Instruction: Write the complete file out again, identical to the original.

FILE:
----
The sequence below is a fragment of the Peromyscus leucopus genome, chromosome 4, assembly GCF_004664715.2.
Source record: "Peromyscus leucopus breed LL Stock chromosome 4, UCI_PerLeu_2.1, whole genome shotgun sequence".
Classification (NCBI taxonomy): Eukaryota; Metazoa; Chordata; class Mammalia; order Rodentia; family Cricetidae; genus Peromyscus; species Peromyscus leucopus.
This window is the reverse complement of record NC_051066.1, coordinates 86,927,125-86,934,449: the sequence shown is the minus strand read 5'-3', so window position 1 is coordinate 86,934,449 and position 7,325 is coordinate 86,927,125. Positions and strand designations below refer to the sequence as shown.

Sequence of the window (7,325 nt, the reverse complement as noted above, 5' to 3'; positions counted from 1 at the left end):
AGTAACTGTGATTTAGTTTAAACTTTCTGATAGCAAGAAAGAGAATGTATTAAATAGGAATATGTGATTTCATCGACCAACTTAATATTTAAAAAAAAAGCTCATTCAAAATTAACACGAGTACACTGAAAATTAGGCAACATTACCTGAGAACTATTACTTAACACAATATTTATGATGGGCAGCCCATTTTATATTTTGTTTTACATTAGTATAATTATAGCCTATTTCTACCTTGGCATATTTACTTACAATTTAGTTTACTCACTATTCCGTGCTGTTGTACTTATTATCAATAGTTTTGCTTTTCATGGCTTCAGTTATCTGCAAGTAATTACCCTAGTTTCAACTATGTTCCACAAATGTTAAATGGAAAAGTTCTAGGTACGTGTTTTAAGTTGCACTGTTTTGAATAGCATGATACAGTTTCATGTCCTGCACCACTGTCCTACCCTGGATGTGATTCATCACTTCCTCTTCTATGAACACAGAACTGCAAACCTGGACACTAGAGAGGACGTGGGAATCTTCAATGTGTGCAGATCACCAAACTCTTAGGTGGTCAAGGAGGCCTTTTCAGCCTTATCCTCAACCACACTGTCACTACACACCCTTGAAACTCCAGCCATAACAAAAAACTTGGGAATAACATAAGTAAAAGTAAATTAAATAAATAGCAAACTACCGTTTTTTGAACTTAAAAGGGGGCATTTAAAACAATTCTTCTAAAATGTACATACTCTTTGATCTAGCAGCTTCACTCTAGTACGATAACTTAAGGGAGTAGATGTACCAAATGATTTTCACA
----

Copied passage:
The sequence below is a fragment of the Peromyscus leucopus genome, chromosome 4, assembly GCF_004664715.2.
Source record: "Peromyscus leucopus breed LL Stock chromosome 4, UCI_PerLeu_2.1, whole genome shotgun sequence".
Classification (NCBI taxonomy): Eukaryota; Metazoa; Chordata; class Mammalia; order Rodentia; family Cricetidae; genus Peromyscus; species Peromyscus leucopus.
This window is the reverse complement of record NC_051066.1, coordinates 86,927,125-86,934,449: the sequence shown is the minus strand read 5'-3', so window position 1 is coordinate 86,934,449 and position 7,325 is coordinate 86,927,125. Positions and strand designations below refer to the sequence as shown.

Sequence of the window (7,325 nt, the reverse complement as noted above, 5' to 3'; positions counted from 1 at the left end):
AGTAACTGTGATTTAGTTTAAACTTTCTGATAGCAAGAAAGAGAATGTATTAAATAGGAATATGTGATTTCATCGACCAACTTAATATTTAAAAAAAAAGCTCATTCAAAATTAACACGAGTACACTGAAAATTAGGCAACATTACCTGAGAACTATTACTTAACACAATATTTATGATGGGCAGCCCATTTTATATTTTGTTTTACATTAGTATAATTATAGCCTATTTCTACCTTGGCATATTTACTTACAATTTAGTTTACTCACTATTCCGTGCTGTTGTACTTATTATCAATAGTTTTGCTTTTCATGGCTTCAGTTATCTGCAAGTAATTACCCTAGTTTCAACTATGTTCCACAAATGTTAAATGGAAAAGTTCTAGGTACGTGTTTTAAGTTGCACTGTTTTGAATAGCATGATACAGTTTCATGTCCTGCACCACTGTCCTACCCTGGATGTGATTCATCACTTCCTCTTCTATGAACACAGAACTGCAAACCTGGACACTAGAGAGGACGTGGGAATCTTCAATGTGTGCAGATCACCAAACTCTTAGGTGGTCAAGGAGGCCTTTTCAGCCTTATCCTCAACCACACTGTCACTACACACCCTTGAAACTCCAGCCATAACAAAAAACTTGGGAATAACATAAGTAAAAGTAAATTAAATAAATAGCAAACTACCGTTTTTTGAACTTAAAAGGGGGCATTTAAAACAATTCTTCTAAAATGTACATACTCTTTGATCTAGCAGCTTCACTCTAGTACGATAACTTAAGGGAGTAGATGTACCAAATGATTTTCACA